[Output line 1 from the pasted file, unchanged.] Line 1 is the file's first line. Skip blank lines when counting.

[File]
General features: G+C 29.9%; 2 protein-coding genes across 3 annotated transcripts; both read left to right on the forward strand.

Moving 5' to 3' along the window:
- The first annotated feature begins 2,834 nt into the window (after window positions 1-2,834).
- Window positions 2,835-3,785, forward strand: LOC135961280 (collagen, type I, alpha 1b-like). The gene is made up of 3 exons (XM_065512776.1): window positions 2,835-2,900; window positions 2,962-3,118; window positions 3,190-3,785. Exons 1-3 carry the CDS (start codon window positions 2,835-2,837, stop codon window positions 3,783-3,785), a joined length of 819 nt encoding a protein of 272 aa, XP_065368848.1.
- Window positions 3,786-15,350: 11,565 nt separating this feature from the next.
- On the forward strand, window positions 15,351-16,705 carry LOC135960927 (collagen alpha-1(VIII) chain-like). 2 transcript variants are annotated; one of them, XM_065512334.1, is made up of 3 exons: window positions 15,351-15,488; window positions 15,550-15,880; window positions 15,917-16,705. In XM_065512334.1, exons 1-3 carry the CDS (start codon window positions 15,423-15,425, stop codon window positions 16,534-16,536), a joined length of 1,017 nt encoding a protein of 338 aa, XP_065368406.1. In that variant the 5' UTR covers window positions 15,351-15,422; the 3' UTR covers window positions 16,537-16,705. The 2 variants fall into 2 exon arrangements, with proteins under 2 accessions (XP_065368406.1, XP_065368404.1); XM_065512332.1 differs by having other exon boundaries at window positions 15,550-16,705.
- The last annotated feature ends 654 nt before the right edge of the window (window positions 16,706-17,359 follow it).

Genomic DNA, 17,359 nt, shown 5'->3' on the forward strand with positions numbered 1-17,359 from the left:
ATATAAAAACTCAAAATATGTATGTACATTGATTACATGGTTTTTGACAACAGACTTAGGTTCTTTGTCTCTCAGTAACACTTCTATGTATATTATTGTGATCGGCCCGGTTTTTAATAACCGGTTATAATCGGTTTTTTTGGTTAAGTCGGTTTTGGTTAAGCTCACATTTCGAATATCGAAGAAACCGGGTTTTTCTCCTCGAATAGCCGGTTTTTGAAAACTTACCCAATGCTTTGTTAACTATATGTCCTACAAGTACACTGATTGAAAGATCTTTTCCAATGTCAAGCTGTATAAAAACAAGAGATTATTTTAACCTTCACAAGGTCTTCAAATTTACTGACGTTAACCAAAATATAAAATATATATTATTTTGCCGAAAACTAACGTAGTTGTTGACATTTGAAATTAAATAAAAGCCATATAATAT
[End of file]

General features: G+C 29.9%; 2 protein-coding genes across 3 annotated transcripts; both read left to right on the forward strand.